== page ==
Hoppy...I just recently set up a planted 36 gallon bowfront tank. I am running a 36" dual lamp T5ho Aquatic Life fixture on it. I'm running the 36" because the 30" only uses 24" bulbs. I have it sitting on top of the tank with the included legs. Is this enough lighting for my tank? I am also running pressurized CO2. I am just wanting to make sure this is enough light to reach all areas of the tank as I have dwarf pennywort that I am wanting to carpet the tank with. Thanks in advance for your advice!
Blindriver, I am making PAR meters differently now. See http://www.plantedtank.net/forums/sh...d.php?t=615762 The best filter combination I have found for this purpose is Roscolux #4307, #3410, and #38. I haven't yet shipped one to Canada because of the very high postage rate, and the paperwork required, but I may do so in the future. Right now I have stopped making them while my wife and I sell our house and find another place to live, then move there. I suspect that will take up to 3 months. I do plan to resume making them after that.
I have not been able to design a PAR meter that I can make and have it read correctly without lots of adjusting. There are just too many variables involved. All of those I have made I adjusted to match the readings of a Apogee Quantum par meter.
I would like to say what a great write up you did on how to build a par meter. I have a 250 gallon salt water tank with live coral and have been trying for awhile to find out exactly what the light out put from my bulbs is. and compare I run three 250 watt 14000K double ended Phoenix metal halogen bulbs for lighting. I have read your article and obtained the VTB8441BH diode that you talked about. I have also got the Cinegel samples that you mentioned. Towards the end of your post it appears that you choose only to use the 4815 Rosco filter. Is this correct? I am going to attempt to build one of your devices following the directions you supplied. Also do you know what number diffusers you used is this a trial and error thing? (As per the question below if required could I purchase a Par meter from you and if so how much would it cost? I also live in Canada.
I haven't shipped any PAR meters to Canada, but I suppose I could figure out how to handle that. It does require that I visit the Post Office each time I do that, and pay whatever they decide to charge me, plus filling out lots of paperwork.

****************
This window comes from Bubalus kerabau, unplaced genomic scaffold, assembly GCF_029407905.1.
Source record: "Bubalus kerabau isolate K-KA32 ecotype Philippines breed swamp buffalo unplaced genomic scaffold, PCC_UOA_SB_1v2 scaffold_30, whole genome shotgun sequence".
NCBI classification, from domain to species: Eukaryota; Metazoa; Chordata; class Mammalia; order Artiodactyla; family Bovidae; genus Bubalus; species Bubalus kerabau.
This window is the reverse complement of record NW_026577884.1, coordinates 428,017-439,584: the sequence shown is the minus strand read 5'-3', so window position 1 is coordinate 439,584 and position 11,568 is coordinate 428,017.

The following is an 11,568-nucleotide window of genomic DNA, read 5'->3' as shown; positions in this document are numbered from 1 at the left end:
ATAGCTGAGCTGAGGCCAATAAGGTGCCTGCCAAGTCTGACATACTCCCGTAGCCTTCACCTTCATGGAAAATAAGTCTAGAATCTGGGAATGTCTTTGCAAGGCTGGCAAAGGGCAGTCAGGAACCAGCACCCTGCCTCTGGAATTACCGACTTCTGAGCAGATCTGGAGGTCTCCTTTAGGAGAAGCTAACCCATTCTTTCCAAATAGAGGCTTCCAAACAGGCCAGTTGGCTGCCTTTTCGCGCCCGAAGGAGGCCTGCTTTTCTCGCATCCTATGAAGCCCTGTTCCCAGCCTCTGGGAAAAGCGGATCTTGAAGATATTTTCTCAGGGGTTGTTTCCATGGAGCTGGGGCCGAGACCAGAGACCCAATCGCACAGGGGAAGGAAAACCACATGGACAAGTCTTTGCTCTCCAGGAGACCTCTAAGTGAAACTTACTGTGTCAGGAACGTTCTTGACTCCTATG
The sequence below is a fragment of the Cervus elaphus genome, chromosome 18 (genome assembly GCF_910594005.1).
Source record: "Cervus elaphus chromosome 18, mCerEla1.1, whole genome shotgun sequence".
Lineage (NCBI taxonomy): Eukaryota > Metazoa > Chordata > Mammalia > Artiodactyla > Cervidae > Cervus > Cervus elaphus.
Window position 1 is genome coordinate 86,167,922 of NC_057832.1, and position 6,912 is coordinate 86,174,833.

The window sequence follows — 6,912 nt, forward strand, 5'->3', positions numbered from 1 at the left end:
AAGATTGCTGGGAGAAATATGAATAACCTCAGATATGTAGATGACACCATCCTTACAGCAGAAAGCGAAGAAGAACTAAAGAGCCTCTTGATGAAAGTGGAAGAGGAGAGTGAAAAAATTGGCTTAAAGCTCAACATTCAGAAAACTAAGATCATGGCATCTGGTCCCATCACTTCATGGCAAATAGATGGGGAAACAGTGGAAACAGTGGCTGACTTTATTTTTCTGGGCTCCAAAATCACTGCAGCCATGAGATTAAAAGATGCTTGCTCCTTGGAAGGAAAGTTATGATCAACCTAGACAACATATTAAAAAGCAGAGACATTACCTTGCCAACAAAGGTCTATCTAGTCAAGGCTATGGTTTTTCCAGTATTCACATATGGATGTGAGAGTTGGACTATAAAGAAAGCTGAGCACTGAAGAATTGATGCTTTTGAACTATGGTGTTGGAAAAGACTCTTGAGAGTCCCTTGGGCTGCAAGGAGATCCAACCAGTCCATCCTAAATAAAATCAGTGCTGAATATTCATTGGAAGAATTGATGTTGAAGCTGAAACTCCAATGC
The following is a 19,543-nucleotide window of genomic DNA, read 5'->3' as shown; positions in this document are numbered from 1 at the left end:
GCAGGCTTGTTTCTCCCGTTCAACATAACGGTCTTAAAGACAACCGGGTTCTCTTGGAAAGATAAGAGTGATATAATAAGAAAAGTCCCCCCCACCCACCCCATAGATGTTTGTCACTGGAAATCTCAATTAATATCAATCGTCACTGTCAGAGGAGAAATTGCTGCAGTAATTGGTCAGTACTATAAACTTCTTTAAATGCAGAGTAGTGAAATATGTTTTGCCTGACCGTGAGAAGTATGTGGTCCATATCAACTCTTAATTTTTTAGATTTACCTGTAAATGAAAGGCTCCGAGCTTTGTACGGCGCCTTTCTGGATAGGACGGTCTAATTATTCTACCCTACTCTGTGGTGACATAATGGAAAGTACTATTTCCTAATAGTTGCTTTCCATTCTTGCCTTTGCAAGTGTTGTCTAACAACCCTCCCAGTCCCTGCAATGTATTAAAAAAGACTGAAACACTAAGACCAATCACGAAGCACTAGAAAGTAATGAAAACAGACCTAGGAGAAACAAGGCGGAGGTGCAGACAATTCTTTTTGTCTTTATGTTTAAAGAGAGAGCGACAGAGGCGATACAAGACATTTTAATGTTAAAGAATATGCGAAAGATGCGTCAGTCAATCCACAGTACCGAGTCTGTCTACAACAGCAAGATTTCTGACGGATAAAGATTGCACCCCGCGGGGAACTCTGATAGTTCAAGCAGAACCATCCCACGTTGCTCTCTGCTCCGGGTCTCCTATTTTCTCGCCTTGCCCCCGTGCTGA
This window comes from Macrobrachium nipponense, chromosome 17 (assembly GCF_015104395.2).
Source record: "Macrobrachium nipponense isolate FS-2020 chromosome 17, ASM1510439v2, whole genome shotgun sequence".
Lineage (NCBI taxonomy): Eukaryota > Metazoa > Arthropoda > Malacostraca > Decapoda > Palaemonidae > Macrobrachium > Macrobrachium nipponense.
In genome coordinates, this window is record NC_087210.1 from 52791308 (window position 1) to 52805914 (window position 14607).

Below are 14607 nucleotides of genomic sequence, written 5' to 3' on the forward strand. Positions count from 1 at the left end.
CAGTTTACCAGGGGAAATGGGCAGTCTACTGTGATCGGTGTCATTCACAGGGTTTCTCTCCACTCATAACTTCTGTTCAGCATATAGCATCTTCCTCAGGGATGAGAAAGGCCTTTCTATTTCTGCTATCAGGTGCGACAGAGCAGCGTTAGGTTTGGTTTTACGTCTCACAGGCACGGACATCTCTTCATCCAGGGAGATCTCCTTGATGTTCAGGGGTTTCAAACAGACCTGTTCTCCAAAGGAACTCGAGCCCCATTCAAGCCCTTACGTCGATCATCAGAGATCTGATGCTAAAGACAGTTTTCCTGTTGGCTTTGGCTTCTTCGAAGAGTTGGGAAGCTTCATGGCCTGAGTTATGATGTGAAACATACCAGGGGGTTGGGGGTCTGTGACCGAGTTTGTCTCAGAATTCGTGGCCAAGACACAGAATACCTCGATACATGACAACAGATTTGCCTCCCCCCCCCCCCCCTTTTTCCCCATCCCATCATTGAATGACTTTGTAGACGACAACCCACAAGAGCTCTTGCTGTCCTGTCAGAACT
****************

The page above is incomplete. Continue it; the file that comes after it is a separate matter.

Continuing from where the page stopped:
I'm not making any PAR meters now, instead I am trying a new technique for making the sensors, see http://www.plantedtank.net/forums/sh...=453225&page=3 If that works out I will probably resume making them. You can use a Lux meter, as long as you keep it out of the water. Just divide the lux by 78 to get a fairly good estimate of PAR.
hitmanx, you can just prop the light across a couple of chairs and measure the PAR out in the air, at the same distance that they would be from the substrate. That reading will be very close to what it is in the tank, in water. If anything it is a big lower than what you get in the water.
Both the 8.5in and 10.5in domes completely surround the Philips 23w 6500k cfl I am using so all available light is being reflected down. Are your par meters water proof? Could place them directly into my existing tank? I guess this is the only way I will actually know what kind of light levels I am dealing with
Yes, I did some testing with at 10.5 inch dome reflector. But, I have not compared the light output from the two sizes of reflectors. It isn't an easy thing to figure out, because the smaller dome doesn't completely surround the larger wattage CFL bulbs, making it capture less of the stray light. Intuitively, the 8.5 inch dome should give a higher PAR than the 10.5 inch one, for small CFL bulbs which don't extend out of the dome profile. But, when a bulb does extend out of the dome profile there is a big loss of light.